molasses in growing weed

Molasses in growing weed

As plants move out of the vegetative stage, their carb reserves take on new importance. Carbohydrate demands intensify as plant energy gets redirected to support flowering and secondary metabolite production instead of green, leafy growth. By giving your plants the extra edge molasses provides, you help ensure your grow’s genetics can reach their full potential.

Courtesy of Central Garden & Pet

Why Molasses Carbohydrates and Cannabis Belong Together

Courtesy of Central Garden & Pet

How Molasses Benefits Cannabis Growth and Yield

As with all Earth Juice liquid fertilizer products, shake your molasses for plants product vigorously before each use. Then add it slowly to room temperature water or fertilizer solution and mix well. Follow label guidelines for rates per gallon of water or fertilizer solution to mix mild, medium or strong formulas for hand feeding, hydroponics or compost teas. For more specific rate guidance on formulas targeting vegetative, transition, flowering or ripening stages, download the Earth Juice Additives Feeding Chart.

Molasses in growing weed

There are two ways in which molasses benefits cannabis-plant growth.

One of the key factors for any cannabis grower who grows in soil rather than hydroponically is the quality of the soil itself. Healthy soil supportive of growing healthy cannabis plants is rich in nutrients like phosphorus and nitrogen and minerals like iron, calcium, magnesium and potassium.

Molasses isn’t just for baking cookies anymore. Cannabis growers everywhere have started discovering the incredible benefits of molasses for growing better cannabis.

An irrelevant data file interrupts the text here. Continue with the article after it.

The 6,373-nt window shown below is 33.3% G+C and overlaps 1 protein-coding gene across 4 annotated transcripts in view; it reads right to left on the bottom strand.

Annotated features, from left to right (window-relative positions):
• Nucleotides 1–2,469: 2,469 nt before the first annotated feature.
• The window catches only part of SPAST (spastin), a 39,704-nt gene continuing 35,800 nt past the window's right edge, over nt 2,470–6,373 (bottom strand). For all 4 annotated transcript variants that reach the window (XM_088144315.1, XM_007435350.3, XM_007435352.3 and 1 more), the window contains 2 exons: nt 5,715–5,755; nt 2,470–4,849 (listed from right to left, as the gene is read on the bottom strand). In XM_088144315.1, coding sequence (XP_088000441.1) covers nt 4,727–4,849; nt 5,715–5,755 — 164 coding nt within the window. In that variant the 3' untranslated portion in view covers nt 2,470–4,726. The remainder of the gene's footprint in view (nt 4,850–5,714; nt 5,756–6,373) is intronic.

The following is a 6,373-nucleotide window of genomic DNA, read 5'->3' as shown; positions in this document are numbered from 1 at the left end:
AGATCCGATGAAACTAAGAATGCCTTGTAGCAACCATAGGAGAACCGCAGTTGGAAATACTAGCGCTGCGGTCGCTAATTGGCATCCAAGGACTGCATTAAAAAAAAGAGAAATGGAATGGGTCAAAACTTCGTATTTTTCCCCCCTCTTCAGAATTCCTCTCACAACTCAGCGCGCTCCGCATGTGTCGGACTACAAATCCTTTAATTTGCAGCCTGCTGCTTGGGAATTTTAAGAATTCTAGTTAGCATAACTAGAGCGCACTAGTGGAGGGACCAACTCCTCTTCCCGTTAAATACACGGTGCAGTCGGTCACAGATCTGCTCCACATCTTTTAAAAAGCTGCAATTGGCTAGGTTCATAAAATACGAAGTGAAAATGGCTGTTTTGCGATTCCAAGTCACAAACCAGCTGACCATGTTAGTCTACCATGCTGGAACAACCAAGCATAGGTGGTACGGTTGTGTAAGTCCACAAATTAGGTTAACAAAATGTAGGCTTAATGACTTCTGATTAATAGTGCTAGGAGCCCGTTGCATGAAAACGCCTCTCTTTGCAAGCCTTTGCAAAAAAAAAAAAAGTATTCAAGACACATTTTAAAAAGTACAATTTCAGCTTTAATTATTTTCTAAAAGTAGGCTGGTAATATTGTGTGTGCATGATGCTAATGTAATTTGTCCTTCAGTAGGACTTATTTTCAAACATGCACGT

What is molasses?

Known as black treacle in the UK, molasses is a dark, viscous substance produced during the process of refining sugar. First, sugar beet juice or sugar cane is boiled down into a thick syrup.

Then, once the sugar crystals are extracted to make sugar, the syrup remaining is molasses.

Molasses comes in several types, varying in extraction method and sweetness. Molasses extracted from sugar cane is typically made into a food flavoring or sweetener, while molasses extracted from sugar beets has a bad taste and smell and is, therefore, used primarily as an additive in animal feed.

Why is molasses so beneficial to cannabis plants?

As cannabis plants grow, however, and they continue to feed on these nutrients, they progressively deplete these nutrients until there are none left in the soil. It is, therefore, necessary to supplement and replenish these nutrients to continue sufficiently nourishing your cannabis plants.